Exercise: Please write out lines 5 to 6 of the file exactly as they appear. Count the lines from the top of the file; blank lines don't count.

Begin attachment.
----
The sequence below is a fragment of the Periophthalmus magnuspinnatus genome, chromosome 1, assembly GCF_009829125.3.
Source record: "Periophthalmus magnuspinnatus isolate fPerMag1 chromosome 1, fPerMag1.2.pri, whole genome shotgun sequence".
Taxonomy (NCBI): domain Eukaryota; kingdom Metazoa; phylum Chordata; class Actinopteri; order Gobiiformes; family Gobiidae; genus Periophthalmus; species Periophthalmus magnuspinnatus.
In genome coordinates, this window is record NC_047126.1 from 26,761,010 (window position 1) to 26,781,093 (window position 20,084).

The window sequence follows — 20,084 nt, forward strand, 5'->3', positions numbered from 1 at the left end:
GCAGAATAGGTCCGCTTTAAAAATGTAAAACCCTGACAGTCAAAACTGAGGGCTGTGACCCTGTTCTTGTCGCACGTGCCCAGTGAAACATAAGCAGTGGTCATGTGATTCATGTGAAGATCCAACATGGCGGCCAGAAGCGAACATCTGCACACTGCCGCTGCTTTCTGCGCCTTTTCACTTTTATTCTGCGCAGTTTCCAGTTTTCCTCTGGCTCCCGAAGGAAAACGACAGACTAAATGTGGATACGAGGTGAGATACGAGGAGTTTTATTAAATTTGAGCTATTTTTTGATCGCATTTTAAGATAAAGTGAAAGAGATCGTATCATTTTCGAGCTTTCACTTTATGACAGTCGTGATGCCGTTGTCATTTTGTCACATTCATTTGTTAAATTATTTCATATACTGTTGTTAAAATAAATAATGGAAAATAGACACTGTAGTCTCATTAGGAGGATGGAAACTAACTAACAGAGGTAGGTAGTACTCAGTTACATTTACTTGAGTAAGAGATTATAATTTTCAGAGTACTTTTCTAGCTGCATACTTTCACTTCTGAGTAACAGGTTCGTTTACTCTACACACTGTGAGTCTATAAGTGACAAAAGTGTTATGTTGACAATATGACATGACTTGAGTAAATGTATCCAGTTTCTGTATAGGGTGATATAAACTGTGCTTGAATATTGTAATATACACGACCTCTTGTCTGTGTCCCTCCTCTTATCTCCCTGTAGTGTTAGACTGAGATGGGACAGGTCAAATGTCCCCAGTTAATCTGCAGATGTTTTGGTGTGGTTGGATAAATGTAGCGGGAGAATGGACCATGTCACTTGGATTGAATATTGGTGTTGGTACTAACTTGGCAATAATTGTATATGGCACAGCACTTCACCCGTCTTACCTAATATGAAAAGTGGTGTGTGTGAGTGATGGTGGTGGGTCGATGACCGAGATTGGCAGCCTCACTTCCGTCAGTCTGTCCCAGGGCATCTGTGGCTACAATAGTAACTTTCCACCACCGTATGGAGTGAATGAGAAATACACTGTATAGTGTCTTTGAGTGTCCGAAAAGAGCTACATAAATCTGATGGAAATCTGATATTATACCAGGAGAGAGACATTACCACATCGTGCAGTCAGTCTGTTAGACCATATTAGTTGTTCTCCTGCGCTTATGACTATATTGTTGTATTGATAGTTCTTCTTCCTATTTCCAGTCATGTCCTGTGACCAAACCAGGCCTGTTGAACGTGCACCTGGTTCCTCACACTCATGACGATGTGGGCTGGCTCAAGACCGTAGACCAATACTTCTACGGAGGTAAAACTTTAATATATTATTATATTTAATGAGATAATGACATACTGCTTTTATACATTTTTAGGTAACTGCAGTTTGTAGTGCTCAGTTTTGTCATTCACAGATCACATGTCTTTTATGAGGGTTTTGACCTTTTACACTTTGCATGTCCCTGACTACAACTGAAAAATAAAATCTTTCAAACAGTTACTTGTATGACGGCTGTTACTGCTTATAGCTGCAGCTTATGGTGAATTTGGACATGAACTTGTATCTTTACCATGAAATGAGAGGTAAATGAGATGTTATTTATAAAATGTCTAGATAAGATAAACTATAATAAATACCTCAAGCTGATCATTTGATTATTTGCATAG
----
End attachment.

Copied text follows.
The window sequence follows — 20,084 nt, forward strand, 5'->3', positions numbered from 1 at the left end:
GCAGAATAGGTCCGCTTTAAAAATGTAAAACCCTGACAGTCAAAACTGAGGGCTGTGACCCTGTTCTTGTCGCACGTGCCCAGTGAAACATAAGCAGTGGTCATGTGATTCATGTGAAGATCCAACATGGCGGCCAGAAGCGAACATCTGCACACTGCCGCTGCTTTCTGCGCCTTTTCACTTTTATTCTGCGCAGTTTCCAGTTTTCCTCTGGCTCCCGAAGGAAAACGACAGACTAAATGTGGATACGAGGTGAGATACGAGGAGTTTTATTAAATTTGAGCTATTTTTTGATCGCATTTTAAGATAAAGTGAAAGAGATCGTATCATTTTCGAGCTTTCACTTTATGACAGTCGTGATGCCGTTGTCATTTTGTCACATTCATTTGTTAAATTATTTCATATACTGTTGTTAAAATAAATAATGGAAAATAGACACTGTAGTCTCATTAGGAGGATGGAAACTAACTAACAGAGGTAGGTAGTACTCAGTTACATTTACTTGAGTAAGAGATTATAATTTTCAGAGTACTTTTCTAGCTGCATACTTTCACTTCTGAGTAACAGGTTCGTTTACTCTACACACTGTGAGTCTATAAGTGACAAAAGTGTTATGTTGACAATATGACATGACTTGAGTAAATGTATCCAGTTTCTGTATAGGGTGATATAAACTGTGCTTGAATATTGTAATATACACGACCTCTTGTCTGTGTCCCTCCTCTTATCTCCCTGTAGTGTTAGACTGAGATGGGACAGGTCAAATGTCCCCAGTTAATCTGCAGATGTTTTGGTGTGGTTGGATAAATGTAGCGGGAGAATGGACCATGTCACTTGGATTGAATATTGGTGTTGGTACTAACTTGGCAATAATTGTATATGGCACAGCACTTCACCCGTCTTACCTAATATGAAAAGTGGTGTGTGTGAGTGATGGTGGTGGGTCGATGACCGAGATTGGCAGCCTCACTTCCGTCAGTCTGTCCCAGGGCATCTGTGGCTACAATAGTAACTTTCCACCACCGTATGGAGTGAATGAGAAATACACTGTATAGTGTCTTTGAGTGTCCGAAAAGAGCTACATAAATCTGATGGAAATCTGATATTATACCAGGAGAGAGACATTACCACATCGTGCAGTCAGTCTGTTAGACCATATTAGTTGTTCTCCTGCGCTTATGACTATATTGTTGTATTGATAGTTCTTCTTCCTATTTCCAGTCATGTCCTGTGACCAAACCAGGCCTGTTGAACGTGCACCTGGTTCCTCACACTCATGACGATGTGGGCTGGCTCAAGACCGTAGACCAATACTTCTACGGAGGTAAAACTTTAATATATTATTATATTTAATGAGATAATGACATACTGCTTTTATACATTTTTAGGTAACTGCAGTTTGTAGTGCTCAGTTTTGTCATTCACAGATCACATGTCTTTTATGAGGGTTTTGACCTTTTACACTTTGCATGTCCCTGACTACAACTGAAAAATAAAATCTTTCAAACAGTTACTTGTATGACGGCTGTTACTGCTTATAGCTGCAGCTTATGGTGAATTTGGACATGAACTTGTATCTTTACCATGAAATGAGAGGTAAATGAGATGTTATTTATAAAATGTCTAGATAAGATAAACTATAATAAATACCTCAAGCTGATCATTTGATTATTTGCATAG